How Serious are Methodological Issues in Surveys? A Reexamination of the Clarence Thomas Polls^T
Opinion polling procedures allow for reasonable inferences about attitude changes. We examined this contention using surveys about the nomination of Clarence Thomas. In this situation, prior theory allowed us to predict the direction of changes, surveys had been conducted by a number of organizations, and substantial information was available about the methodology used in the surveys. As a result we concluded that the deteriorating opinions of Thomas were real.
When requesting a correction, please mention this item's handle: RePEc:wpa:wuwpgt:0502020. See general information about how to correct material in RePEc.
For technical questions regarding this item, or to correct its authors, title, abstract, bibliographic or download information, contact: (EconWPA)
If you have authored this item and are not yet registered with RePEc, we encourage you to do it here. This allows to link your profile to this item. It also allows you to accept potential citations to this item that we are uncertain about.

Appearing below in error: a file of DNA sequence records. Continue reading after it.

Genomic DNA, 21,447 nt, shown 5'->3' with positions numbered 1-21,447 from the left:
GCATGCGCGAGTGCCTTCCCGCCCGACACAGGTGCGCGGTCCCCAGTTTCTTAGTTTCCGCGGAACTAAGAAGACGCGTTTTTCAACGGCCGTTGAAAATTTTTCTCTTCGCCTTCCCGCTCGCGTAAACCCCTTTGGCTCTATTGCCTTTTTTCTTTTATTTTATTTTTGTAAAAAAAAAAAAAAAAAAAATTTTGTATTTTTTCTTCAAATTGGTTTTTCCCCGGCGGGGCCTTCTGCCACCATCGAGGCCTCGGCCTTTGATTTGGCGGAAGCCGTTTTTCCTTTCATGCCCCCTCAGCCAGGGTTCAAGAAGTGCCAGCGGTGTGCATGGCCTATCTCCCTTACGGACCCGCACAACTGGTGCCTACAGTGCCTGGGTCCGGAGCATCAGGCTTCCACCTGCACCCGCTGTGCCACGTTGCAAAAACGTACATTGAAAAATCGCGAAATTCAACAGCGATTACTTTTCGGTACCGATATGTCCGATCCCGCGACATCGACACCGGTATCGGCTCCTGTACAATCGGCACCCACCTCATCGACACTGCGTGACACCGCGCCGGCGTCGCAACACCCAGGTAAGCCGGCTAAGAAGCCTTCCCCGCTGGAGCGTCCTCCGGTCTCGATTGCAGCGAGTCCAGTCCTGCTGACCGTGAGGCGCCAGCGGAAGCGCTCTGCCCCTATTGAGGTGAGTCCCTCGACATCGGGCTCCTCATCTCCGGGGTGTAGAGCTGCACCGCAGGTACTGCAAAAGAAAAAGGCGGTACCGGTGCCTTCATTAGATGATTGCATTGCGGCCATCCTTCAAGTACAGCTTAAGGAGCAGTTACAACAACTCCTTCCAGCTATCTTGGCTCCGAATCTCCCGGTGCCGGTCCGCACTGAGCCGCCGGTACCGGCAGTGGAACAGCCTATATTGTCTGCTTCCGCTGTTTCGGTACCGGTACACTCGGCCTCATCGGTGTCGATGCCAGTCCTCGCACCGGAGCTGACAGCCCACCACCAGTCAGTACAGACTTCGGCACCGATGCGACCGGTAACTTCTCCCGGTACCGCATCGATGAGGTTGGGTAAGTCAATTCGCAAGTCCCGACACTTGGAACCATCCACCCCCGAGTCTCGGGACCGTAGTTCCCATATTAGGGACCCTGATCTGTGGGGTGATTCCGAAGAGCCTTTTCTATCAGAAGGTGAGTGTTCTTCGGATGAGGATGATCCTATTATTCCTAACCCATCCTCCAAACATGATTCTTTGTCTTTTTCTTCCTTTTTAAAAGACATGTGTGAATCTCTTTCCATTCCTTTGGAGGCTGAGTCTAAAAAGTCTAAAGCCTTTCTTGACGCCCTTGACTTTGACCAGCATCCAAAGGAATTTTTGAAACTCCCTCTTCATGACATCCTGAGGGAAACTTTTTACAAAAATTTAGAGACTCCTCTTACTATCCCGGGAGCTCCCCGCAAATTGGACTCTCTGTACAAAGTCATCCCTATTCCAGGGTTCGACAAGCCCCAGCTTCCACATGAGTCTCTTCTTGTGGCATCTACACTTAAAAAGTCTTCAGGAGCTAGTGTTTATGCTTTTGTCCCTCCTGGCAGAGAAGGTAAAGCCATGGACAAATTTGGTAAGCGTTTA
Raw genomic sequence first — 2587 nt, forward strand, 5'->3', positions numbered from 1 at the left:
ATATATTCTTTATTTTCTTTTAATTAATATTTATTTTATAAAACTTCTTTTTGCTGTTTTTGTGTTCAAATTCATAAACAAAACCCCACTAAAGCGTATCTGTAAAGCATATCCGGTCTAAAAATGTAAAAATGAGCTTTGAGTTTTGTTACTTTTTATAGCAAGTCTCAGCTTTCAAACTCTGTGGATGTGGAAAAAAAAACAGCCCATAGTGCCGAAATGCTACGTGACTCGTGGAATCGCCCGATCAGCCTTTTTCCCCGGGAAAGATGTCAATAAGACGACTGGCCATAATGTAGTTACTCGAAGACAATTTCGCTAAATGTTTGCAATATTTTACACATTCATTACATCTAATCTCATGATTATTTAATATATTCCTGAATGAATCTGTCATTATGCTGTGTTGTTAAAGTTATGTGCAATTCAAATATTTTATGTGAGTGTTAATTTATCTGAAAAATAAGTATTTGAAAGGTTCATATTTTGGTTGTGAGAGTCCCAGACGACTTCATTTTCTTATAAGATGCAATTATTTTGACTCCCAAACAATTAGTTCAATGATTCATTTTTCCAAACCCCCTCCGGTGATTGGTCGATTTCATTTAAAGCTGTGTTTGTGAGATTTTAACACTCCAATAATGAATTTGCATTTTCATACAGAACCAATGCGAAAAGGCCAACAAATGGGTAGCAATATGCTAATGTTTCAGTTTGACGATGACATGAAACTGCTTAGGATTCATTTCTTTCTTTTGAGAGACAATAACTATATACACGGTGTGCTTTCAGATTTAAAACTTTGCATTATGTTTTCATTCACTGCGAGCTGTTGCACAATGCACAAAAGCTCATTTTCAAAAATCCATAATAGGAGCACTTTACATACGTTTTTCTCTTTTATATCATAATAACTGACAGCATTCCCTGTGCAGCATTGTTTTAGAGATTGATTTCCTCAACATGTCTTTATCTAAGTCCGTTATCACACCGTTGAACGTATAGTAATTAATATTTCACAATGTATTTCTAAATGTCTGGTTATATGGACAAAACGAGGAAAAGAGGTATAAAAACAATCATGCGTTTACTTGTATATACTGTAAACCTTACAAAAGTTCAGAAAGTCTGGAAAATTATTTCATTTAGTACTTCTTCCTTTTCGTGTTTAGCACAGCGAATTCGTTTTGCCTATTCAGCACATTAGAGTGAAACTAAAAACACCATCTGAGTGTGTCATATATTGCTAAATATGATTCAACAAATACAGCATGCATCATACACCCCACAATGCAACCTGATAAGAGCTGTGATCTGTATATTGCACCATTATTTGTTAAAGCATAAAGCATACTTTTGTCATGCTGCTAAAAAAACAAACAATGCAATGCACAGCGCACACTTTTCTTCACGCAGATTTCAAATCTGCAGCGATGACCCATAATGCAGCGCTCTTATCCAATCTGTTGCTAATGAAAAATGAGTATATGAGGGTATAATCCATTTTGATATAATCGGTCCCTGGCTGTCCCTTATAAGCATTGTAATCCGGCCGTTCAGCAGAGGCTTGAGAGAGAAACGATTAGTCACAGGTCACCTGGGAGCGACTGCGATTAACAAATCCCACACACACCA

If references are entirely missing, you can add them using this form.
If the full references list an item that is present in RePEc, but the system did not link to it, you can help with this form.
If you know of missing items citing this one, you can help us creating those links by adding the relevant references in the same way as above, for each refering item. If you are a registered author of this item, you may also want to check the "citations" tab in your profile, as there may be some citations waiting for confirmation.
Please note that corrections may take a couple of weeks to filter through the various RePEc services.